Kiss Me Kate at Haddonfield Plays and Players

On the surface, the opening number “Another Opn’in, Another Show” would work as an appropriate introduction to a musical. At the opening night performance of Haddonfield Plays and Players’ Kiss Me Kate, it didn’t fit. As the show progressed, I couldn’t describe it as just “another” opening night at “another” show. I found this October 6th performance absolutely spectacular.

This Chris McGinnis directed and choreographed musical featured a “play within a play” format. That seemed a fitting approach for a piece that referenced Shakespeare. This Cole Porter classic told the story of a theatre company’s travails in staging the Bard’s The Taming of The Shrew. The events on the stage bore an uncanny resemblance to the lives of the 1940s actors in the play. Comedic hijinks coupled with superb singing and dancing resulted.

Arielle Egan took on the dual roles of Katherine and the actress who played her, Lilli Vanessi. I enjoyed the clever approach this thespian utilized to transform the latter into the former. One also has to acknowledge her skill in bringing out the humorous aspects of a bad temper. She animated the concept that “Hell hath no fury like a woman scorned” with great wit. While she treated the audience to extraordinary acting, Ms. Egan impressed even more with her vocal capabilities.

This performer manages her voice as though it’s a distinct musical instrument. Ms. Egan executed outstanding trills and vibrato while singing the comedic “I Hate Men.” Her character very well may have, but this reviewer sure loved her singing. It proved a challenging song to perform. The track contained rests and accents in unusual places. She impressed by performing the song flawlessly while emphasizing the funnier aspects of the words.

Anthony Vitalo’s stellar vocal prowess also captivated the audience. In addition to a voice that broadcasts well, his style reminds one of Greg Lake’s; only with an American accent. I felt like a “lucky man” given the opportunity to hear his renditions of “Where Thine Thy Special Face” and the witty ode to ribaldry “Where is the Life that Late I Led.” It’s an achievement to speak those titles without tripping over the alliteration. Mr. Vitalo sang with confidence and achieved terrific interpretations.

Mr. Vitalo also exhibited proficiency for facial expressions. Whether his character connived, wooed or angered, he displayed the best mannerisms to express the emotions. From my seat at stage right, I had a clear view of him during Ms. Egan’s superb solo performance on “So in Love.” His somber pining for his lost love gave the song much more impact. That’s a remarkable achievement for a performer sitting silently on stage during the number.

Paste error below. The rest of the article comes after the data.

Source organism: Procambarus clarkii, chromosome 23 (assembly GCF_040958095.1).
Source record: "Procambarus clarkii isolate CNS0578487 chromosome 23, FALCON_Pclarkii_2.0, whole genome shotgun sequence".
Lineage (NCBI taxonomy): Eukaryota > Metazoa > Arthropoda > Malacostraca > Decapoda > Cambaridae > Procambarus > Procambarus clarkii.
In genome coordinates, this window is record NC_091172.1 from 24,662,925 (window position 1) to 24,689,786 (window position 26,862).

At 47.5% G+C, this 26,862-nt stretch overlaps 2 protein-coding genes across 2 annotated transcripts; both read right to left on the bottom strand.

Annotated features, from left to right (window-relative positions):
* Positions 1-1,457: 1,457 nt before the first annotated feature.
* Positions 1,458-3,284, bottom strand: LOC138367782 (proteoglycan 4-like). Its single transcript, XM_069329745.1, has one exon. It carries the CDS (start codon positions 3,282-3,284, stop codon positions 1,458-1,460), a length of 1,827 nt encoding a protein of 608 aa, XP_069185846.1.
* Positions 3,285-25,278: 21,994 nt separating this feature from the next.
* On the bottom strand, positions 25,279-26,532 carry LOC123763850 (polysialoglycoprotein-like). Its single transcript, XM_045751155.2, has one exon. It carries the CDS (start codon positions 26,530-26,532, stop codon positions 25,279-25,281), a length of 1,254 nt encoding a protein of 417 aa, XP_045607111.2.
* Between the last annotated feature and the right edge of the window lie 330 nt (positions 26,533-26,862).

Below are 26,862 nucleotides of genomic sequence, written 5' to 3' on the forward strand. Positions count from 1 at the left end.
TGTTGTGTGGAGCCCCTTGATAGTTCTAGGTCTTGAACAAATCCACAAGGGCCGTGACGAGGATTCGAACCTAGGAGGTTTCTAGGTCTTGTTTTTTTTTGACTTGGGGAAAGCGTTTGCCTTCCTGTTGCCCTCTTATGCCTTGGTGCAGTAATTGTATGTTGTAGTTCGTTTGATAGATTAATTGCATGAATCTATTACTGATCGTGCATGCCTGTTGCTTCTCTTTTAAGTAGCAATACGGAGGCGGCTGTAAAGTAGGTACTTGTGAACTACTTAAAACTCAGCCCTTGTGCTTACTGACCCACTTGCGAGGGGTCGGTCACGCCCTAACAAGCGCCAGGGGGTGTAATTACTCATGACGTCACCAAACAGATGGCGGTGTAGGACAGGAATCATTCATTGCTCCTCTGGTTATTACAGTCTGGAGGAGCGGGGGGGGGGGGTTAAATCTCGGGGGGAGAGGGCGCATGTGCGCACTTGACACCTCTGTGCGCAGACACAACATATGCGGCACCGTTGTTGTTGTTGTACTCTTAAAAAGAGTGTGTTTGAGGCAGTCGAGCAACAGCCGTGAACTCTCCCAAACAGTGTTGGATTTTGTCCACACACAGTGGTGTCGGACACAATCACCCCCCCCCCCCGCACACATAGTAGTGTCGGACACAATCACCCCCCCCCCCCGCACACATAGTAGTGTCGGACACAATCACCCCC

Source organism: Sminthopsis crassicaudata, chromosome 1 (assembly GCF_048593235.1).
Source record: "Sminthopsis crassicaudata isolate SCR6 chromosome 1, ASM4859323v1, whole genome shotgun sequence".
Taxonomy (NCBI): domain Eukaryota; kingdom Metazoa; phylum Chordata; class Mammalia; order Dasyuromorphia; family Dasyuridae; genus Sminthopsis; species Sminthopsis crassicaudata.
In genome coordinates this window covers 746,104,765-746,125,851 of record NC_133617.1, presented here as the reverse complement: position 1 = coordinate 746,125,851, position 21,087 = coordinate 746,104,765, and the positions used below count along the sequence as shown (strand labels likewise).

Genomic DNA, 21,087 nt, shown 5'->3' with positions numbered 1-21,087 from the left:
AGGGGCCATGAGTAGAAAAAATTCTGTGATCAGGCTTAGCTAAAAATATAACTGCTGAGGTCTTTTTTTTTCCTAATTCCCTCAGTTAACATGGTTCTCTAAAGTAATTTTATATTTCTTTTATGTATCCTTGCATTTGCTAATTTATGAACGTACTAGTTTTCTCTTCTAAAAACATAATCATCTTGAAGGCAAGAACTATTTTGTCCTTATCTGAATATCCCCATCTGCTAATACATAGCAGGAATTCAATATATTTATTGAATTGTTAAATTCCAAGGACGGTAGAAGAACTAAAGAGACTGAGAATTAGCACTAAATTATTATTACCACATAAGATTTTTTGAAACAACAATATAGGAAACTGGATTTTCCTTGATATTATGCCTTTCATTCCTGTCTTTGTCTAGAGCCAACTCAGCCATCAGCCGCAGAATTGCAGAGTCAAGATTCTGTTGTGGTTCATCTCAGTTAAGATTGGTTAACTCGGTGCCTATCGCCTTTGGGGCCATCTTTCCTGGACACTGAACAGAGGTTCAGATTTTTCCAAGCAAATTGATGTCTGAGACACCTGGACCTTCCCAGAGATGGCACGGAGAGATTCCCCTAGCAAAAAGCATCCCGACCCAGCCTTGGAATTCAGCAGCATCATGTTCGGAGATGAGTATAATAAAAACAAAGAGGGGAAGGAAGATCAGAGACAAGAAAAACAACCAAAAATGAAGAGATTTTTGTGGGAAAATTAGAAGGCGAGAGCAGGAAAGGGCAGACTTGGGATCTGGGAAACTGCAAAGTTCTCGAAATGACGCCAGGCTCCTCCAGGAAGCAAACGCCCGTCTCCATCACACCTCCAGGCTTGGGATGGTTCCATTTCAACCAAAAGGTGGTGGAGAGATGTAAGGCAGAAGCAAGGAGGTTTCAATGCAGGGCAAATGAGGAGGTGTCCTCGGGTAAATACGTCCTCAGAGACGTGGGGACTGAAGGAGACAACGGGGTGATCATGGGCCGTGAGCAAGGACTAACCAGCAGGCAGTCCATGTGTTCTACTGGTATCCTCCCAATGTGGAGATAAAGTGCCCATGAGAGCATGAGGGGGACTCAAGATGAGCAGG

The cast gave Musical Director Justin Adams a lot of talent with which to work. One of the evening’s highlights took place when Mr. Vitalo and Ms. Egan joined together for the “Wunderbar” tune. The song’s title proved an adept description of its delivery from both performers.

Colleen Murphy (as Lois Lane/Bianca) added her remarkable vocals to the show. Many of the lyrics she sang contained dual meanings and she varied her tone to express these changes. Ms. Murphy delivered a striking rendition of the archly titled “Always True to You in My Own Way.” I also enjoyed her duet with Dennis Summerville (Bill Calhoun/Lucentio) on “Why Can’t You Behave?”

Perhaps, serving as an inspiration to Sister Act, Kiss Me Kate utilized gangsters as a source of comedy. Curt Shoyer and Steve Ciapanna provided that comedy through their accents, dialog and costumes. They added singing and dancing to their repertoire with the hilarious “Brush Up Your Shakespeare” number.

Act II opened with the show’s most memorable moment. Kahil A. Wyatt (as Paul) led the company through an intricate song and dance number entitled “It’s Too Darn Hot.” One has to credit Chris McGinnis for coordinating the elaborate choreography. The cast deserve recognition for the flawless performance of such a multifarious routine.

Kiss Me Kate featured a rotating set to accommodate the musical’s 16 different scenes. It transported the audience from Ford’s Theatre in Baltimore to Elizabethan England. Rennee McCleery’s costuming enhanced this effect.

Jordan Gulick, Faith McCleery, Tony Yates, Charles L. Bandler, Alex Chupik, Brian Gensel, Felicia Capece, Nicole Lukaitis, Jennie Pines, Gia Lukatis and Krista Reinhardt added their talents to an outstanding cast.

To borrow from Shakespeare, “all’s well that ends well.” Sadly, the show will end on October 21. Following that, audiences can kiss Kiss Me Kate goodbye at Haddonfield Plays and Players.

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